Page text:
L.R. "Hap" Alzina spent 56 years devoting himself to motorcycling. Involved in motorcycling from its infancy, Alzina is best known for being the western states distributor for Indian and, later, BSA. He oversaw the sales of those brands during the height of their popularity. Alzina -- who earned the nickname "Hap" from his good-natured attitude -- also sponsored many of the top AMA professional racers.
Born on September 14, 1894, Alzina's interest in motorcycling began early in life. As a boy he bought his first motorcycle, a Reading-Standard, for $50. In 1909, Alzina's family moved from Santa Cruz, California, to San Francisco. There, he bought his first Indian from C.C. Hopkins, who was the Indian distributor for Northern California at the time. Alzina later became a mechanic in Hopkins' shop and in 1911 became the service manager.
In the early 1910s, racing was becoming increasing popular and Alzina tried his hand in competition. He did some flat-track racing, but his primary interest was endurance runs. Alzina raced in many of the early desert city-to-city runs that were popular at the time. In 1919, Alzina edged well known racers Wells Bennett and Cannonball Baker to win the prestigious San Francisco Motorcycle Club Two-Day Endurance Run.
In 1916, Alzina opened his own dealership, selling Reading-Standard and Cleveland motorcycles. That enterprise was short-lived due to the onset on World War I. After closing his shop, Alzina again worked as sales manager for San Francisco's Indian distributor. In 1922, Alzina saw a golden opportunity across the Bay in Oakland and bought out the dealership of E.S. Rose. Alzina turned the struggling francise into a very succesful business.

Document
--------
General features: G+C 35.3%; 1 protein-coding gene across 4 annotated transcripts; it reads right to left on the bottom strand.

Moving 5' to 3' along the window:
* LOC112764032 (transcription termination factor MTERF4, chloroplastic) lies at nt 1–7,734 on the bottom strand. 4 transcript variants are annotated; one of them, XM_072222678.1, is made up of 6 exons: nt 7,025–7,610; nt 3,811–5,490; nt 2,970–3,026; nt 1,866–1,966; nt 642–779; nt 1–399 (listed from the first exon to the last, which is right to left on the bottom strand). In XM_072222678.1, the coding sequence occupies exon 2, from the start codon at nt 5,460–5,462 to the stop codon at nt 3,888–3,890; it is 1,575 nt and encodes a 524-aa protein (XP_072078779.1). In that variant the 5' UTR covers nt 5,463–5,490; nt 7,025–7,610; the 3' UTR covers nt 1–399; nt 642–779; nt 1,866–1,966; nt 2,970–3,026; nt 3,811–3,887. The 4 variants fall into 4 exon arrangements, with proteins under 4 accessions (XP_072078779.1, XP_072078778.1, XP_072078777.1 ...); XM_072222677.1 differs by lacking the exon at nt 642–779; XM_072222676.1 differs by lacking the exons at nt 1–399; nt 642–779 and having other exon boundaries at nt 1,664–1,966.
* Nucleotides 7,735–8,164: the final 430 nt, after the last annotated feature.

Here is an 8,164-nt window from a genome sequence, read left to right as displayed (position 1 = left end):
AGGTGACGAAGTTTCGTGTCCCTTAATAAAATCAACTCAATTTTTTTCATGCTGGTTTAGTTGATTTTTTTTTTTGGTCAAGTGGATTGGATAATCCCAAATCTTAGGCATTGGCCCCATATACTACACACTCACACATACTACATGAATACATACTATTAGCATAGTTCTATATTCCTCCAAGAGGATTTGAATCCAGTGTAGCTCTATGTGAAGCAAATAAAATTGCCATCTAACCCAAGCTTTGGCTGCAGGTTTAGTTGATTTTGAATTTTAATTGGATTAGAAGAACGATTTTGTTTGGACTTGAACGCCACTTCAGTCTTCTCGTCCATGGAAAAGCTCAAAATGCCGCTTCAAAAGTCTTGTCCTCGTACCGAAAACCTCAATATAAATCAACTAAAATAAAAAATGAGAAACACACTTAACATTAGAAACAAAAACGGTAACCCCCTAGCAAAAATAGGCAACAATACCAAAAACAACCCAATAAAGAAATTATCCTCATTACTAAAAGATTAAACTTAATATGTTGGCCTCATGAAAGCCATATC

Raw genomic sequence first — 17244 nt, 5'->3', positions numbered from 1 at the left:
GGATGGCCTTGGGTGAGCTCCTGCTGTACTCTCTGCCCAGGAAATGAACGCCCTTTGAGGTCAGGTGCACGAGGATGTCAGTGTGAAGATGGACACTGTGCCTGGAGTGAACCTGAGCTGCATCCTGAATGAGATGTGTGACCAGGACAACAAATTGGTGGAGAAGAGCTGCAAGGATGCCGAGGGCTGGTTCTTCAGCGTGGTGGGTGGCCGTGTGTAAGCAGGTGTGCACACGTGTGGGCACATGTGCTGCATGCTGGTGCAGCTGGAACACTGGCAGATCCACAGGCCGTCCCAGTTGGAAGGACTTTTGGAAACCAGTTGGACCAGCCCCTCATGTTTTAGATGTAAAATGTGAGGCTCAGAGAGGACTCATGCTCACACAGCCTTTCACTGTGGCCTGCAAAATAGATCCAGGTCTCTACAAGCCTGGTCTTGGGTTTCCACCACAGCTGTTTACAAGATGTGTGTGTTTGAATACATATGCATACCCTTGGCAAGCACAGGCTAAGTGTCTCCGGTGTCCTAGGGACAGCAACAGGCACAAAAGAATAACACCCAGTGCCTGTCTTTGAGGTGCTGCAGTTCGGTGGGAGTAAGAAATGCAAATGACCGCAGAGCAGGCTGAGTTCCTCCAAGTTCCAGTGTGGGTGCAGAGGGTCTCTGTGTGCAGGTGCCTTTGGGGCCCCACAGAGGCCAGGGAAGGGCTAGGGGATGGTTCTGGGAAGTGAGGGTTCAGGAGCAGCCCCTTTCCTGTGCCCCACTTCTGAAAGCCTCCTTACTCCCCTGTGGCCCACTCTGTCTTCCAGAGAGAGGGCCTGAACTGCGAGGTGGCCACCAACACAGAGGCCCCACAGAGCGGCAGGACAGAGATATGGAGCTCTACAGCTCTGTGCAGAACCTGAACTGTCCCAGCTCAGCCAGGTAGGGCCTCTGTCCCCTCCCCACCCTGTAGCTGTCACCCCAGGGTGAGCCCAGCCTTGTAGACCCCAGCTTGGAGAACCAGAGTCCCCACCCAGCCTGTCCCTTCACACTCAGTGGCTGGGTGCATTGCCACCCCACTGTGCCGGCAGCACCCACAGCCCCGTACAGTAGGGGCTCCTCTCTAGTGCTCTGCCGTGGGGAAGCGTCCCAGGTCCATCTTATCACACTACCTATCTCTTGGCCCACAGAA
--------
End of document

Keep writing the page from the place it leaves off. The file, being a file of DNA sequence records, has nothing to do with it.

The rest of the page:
Alzina's business expertise was recognized by Indian. In 1925, the company assigned him all of Northern California's distribution. The next year, he was given the entire state, and by 1927 his territory expanded to include Nevada, Arizona and Washington. By 1948, Indian sales in Alzina's territory represented over 20 percent of Indian's total worldwide volume.
During the late 1940s, Alzina did all he could to keep struggling Indian afloat. At one point, he was shipping parts stock back to the manufacturing plant in Springfield, Massachusetts, just so Indian could fullfill police and dealer orders. Another time, he rushed along a huge pre-payment on a future order so the factory could meet its payroll. Despite the valiant efforts of Alzina and many others, Indian was destined to cease manufacturing.
At the age of 54, Alzina moved on to another business venture and bought the western states distibution rights for BSA motorcycles from Alf "Rich" Child in 1949. The growth in motorcycling over the next 15 years was explosive. Under Alzina's direction, BSA's western distribution went from three dealerships to almost 250 in 19 states.
Alzina was an enthusiastic supporter of racing. Many racing stars such as Ed Kretz, Gene Thiessen, Al Gunter, Dick Mann, Kenny Eggers and Sammy Tanner credited Alzina for being a big part of their success.
Famous for his practical jokes, Alzina once walked a horse through a plush New York hotel lobby, pushing the horse into an elevator and taking him up to a room where a party was going on. He also enjoyed marking "Private & Confidential" on the address side of post cards so that everyone would be sure to read the card.
Alzina retired in 1965. He and his wife, Lillian, enjoyed traveling together, visiting friends across the country during their retirement years. He was given an Award of Merit from the AMA on behalf of its then 70,000 members upon his retirement.
Alzina died on July 21, 1970 at the age of 75. He will always be remembered as a man of integrity, honesty, loyalty, foresight, common sense and hard work.